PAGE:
What’s a Unimog? And why did this contractor have his confiscated?Canadian Contractor
This might just be the most outrageous example of an unjustifiable vehicle impoundment in contracting history.
Contractor Erwin Zimmermann was the proud owner of what is possibly the most capable vehicle on the planet, a Mercedes-built Unimog. A “Mog” is a hybridization between a truck and a tractor – and it’s extremely rare to see one anywhere in Canada. It’s a pure beast on all terrains.
When he began to operate his Mog in Ontario, Zimmermann found that he was constantly being pulled over by the OPP. Obviously the cops wanted to find out if what he was driving was even legal. After Zimmerman had accumulated 17 Highway Traffic Act (HTA) charges, his Mog eventually was impounded by the authorities.
The authorities couldn’t decide if the “Mog” was a tractor, a road building machine (RBM) or a truck. They didn’t know what kind of vehicle permit it needed and what type of vehicle insurance. And, yes, they wanted to know if it needed a Drive Clean Test!
While his main revenue-generating vehicle was impounded, Zimmermann continued to carry a huge debt on it. Finally, after lots of legal wrangling, the authorities sold his vehicle at auction to someone else – for a fraction of Zimmerman’s outstanding loan on it. Late in 2002, Zimmermann traced his “Mog” through its VIN number. By way of a Drive Clean test, assumed carried out by the new owners, it was now listed as a Freightliner!
Zimmermann feels that his vehicle was essentially stolen from him. He says the government departments involved were heavy-handed in dealing with him. He is continuing his fight to regain his vehicle or to be compensated for it.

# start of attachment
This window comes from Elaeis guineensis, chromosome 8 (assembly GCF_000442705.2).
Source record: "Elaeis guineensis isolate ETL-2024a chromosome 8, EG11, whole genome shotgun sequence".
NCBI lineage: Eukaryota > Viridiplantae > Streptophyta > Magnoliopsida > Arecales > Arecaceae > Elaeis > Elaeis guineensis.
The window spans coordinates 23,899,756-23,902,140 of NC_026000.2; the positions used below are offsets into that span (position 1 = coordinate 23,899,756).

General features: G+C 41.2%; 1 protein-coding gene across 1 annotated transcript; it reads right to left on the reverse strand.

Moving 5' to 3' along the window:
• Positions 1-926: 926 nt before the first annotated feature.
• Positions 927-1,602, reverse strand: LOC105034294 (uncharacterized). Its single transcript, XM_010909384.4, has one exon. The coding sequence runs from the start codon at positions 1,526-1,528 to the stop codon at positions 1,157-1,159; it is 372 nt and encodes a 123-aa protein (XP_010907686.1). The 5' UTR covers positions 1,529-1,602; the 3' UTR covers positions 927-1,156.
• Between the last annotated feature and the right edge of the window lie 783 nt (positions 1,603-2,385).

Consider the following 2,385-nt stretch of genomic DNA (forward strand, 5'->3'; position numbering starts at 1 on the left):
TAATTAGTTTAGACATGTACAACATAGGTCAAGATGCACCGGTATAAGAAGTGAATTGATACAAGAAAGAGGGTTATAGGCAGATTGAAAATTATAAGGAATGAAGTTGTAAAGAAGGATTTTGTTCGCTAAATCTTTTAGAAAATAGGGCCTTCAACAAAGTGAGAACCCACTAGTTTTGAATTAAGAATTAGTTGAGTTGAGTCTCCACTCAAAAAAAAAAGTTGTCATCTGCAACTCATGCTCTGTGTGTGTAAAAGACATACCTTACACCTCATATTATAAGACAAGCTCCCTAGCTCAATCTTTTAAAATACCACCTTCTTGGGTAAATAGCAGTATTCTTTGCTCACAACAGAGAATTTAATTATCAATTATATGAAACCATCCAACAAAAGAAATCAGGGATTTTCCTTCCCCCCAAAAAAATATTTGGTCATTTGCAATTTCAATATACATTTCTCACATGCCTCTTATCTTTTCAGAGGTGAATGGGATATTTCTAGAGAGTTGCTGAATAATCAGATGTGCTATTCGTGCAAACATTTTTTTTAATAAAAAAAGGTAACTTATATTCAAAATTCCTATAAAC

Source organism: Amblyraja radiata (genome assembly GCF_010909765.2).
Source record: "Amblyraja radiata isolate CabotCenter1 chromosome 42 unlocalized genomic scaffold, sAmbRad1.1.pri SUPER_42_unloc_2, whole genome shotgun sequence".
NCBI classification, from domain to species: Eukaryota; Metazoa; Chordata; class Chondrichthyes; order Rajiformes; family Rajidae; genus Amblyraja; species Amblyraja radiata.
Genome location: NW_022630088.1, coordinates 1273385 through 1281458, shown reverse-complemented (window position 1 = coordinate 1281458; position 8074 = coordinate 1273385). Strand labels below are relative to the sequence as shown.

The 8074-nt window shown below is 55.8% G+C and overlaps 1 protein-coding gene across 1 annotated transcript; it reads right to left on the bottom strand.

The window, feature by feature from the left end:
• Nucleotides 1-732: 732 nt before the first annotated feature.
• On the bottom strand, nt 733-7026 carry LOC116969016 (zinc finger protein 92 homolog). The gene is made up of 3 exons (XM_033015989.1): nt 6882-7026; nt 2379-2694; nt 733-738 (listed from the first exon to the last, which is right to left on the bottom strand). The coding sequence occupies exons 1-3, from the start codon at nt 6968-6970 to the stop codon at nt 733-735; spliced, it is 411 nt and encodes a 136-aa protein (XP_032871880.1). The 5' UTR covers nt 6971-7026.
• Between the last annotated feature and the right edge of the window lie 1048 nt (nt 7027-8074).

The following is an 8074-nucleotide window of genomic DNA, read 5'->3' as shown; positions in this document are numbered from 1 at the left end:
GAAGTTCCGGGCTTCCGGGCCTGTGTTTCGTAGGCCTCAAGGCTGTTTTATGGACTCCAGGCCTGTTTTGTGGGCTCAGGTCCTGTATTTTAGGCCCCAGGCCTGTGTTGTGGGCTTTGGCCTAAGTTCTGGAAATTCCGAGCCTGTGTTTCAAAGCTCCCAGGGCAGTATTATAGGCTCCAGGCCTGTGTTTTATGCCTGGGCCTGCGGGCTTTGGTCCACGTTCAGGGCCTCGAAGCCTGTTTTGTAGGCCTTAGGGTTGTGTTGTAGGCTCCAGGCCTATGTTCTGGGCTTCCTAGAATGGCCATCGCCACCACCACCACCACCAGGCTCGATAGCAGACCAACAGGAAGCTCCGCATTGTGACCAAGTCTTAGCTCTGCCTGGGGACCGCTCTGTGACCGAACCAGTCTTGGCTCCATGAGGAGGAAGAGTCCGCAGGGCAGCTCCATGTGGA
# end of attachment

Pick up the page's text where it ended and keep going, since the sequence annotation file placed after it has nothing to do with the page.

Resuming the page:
Zimmermann is an upstanding citizen, by the way. He received an OPP Commissioner’s Citation for Bravery on January 16, 2002. Showing no regard for his own safety, he confronted two suspects who were breaking and entering a convenience store in Victoria Harbour, Ontario. It’s ironic that Zimmermann has been both singled out for a commendation from the OPP and also treated like a common criminal.
Zimmermann says that Ontario’s Ministry of Transportation will no longer respond to him. Even a letter to Prime Minister Harper in Ottawa has met with no response. No one, it seems, wants to deal with him.
By the letter of the law, under Ontario’s Highway Traffic Act (HTA), Unimogs are, in fact, classed as Road-Building Machines. They are considered to be off-road vehicles, and are subject to the same rules as a tractor or a backhoe.
Ontario RBMs are exempt from the following:
Vehicle permits (license plates and registration);
Driver’s license, although a minimum age of 16 is required to operate;
Federal manufacturing standards;
Vehicle equipment including tire requirements, brakes, vehicle configuration;
Speed limit (they are however, subject to street racing and stunt driving penalties);
Commercial Vehicle Operators’ Registration (CVOR);
Seat belt requirements;
Vehicle insurance; and
Fuel tax (they are permitted to use ‘purple” fuel)…
At time of writing, Erwin Zimmermann continues his fight for fairness and justice. We just have to ask, why would any government treat any law-abiding, hard-working citizen this way – let alone one who has had police commendations for his behaviour in the past?
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